Several beautiful villas in the neighbourhood of Ramsey belong to this parish ; among which may be mentioned Claughbane, the seat of W. Christian, Esq., Captain of the Parish ; Ballure, with its romantie glen; Ballaterson ; Crow Ville ; Belle Vue, &c., &c.
The Wesleyans have four Meeting-houses in the parish, exclusive of the town of Ramsey.
The publication of the following curious extract from the Parochial Register of Maughold has been kindly permitted by the Rev. the Vicar.
" Edmund Christin Sumtime Captaine at ye Sea and afterwards for a time Governour of ye Isle of man departed this life in ye peele Castle being a prisoner there for sum words Spoken Concerning ye Kinge when ye great difference was betwixt Kinn and Parlament he was Committed By James Earle of Derby Being then in this Isle and John Greenbalgh Governour and afterwards Buried in Kk Maughold Church where he was Baptized was Buried January ve 22 : 1660."
This Parish extents about five miles in length from north to south, and four from east to west. It is bounded on the north by Ballaugh ; on the east by Lezayre and Braddan ; on the south by German ; and on the west by the Sea. The Parish Church is sixteen miles nortbwest from Douglas ; the same distance north from Castletown ; seven north east from Peel, and nine west from Ramsay. The living is a Vicarage in the appointment of the Crown. The present Incumbent is the Rev. Joseph Brown, Episcopal Registrar.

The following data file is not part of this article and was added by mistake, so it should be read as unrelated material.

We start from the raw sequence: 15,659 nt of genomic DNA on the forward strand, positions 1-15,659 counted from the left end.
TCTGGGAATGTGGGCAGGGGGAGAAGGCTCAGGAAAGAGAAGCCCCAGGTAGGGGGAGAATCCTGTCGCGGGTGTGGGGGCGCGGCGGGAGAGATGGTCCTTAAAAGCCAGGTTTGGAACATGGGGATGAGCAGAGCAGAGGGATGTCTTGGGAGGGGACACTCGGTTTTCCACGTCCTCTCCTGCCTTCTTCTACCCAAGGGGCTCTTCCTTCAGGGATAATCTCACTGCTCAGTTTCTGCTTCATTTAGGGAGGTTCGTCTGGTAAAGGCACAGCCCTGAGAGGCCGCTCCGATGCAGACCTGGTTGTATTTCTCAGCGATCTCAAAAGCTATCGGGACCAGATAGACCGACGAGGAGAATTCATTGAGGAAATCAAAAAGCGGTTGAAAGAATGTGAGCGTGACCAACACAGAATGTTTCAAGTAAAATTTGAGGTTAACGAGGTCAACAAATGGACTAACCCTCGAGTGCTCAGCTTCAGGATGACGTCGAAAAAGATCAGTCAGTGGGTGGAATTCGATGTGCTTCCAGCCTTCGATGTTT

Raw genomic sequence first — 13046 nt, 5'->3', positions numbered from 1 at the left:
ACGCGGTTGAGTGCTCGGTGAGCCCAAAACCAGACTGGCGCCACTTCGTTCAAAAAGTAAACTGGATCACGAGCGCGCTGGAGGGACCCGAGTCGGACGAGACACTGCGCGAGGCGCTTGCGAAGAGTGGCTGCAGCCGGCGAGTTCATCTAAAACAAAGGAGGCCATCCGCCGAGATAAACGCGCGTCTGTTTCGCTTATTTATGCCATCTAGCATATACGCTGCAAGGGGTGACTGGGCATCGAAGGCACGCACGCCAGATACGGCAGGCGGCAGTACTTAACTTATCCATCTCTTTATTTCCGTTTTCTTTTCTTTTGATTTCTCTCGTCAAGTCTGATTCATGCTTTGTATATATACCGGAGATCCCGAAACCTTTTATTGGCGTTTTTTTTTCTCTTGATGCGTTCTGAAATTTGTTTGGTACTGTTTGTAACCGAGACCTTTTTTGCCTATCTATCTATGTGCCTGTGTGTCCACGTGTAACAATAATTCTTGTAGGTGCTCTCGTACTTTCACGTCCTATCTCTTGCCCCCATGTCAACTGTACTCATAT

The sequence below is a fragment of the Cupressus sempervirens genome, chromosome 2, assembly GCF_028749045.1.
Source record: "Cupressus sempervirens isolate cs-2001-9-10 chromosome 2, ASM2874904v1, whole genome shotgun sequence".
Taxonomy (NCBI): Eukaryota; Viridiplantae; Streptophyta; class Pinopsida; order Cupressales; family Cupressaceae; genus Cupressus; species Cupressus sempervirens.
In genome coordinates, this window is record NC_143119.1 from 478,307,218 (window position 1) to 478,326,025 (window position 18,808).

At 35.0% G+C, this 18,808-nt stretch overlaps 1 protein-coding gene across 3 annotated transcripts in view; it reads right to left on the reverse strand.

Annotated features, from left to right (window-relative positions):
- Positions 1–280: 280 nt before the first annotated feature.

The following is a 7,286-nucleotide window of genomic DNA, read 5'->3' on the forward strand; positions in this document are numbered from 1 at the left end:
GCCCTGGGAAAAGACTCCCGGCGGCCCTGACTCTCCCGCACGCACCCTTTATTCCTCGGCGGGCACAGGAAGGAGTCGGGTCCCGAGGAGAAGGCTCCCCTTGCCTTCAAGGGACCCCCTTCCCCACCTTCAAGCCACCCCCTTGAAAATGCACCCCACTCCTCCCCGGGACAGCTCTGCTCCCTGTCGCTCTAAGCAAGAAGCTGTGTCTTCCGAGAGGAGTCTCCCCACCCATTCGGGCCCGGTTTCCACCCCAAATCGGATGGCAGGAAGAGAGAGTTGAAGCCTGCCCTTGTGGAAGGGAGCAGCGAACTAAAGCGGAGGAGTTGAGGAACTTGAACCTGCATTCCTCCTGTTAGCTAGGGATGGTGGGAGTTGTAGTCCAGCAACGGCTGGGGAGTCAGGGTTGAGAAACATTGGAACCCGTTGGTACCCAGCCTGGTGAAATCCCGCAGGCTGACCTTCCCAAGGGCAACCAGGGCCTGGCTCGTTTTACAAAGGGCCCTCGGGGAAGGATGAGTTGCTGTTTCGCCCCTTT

The Church is a very elegant structure, erected in 7835. In the Church-yard the ruins of the old church are still standing, which will be viewed with interest, as having often echoed to the voice of Wilson, whose tomb, as well those of his successors Hildesley and ; CriTaan, is not far distant.
Many venerable relies of antiquity are to be seen ' in this extensive church-yard. Those chiefly claiming attention are two Runic monuments with inscriptions. One near the gate bears a variety of carved lines of which the meaning is quite unknown. In the upper corner is a rude figure of a warrior holding a long sword with his right hand, and a small shield cut with radiating lines, probably intended to represent the sun, in the left. Round the edges is the following inscription, which is given according to the decyphering and translation of the learned Irish antiquarian Beauford, in preference to that proposed by Sir John Prestwich.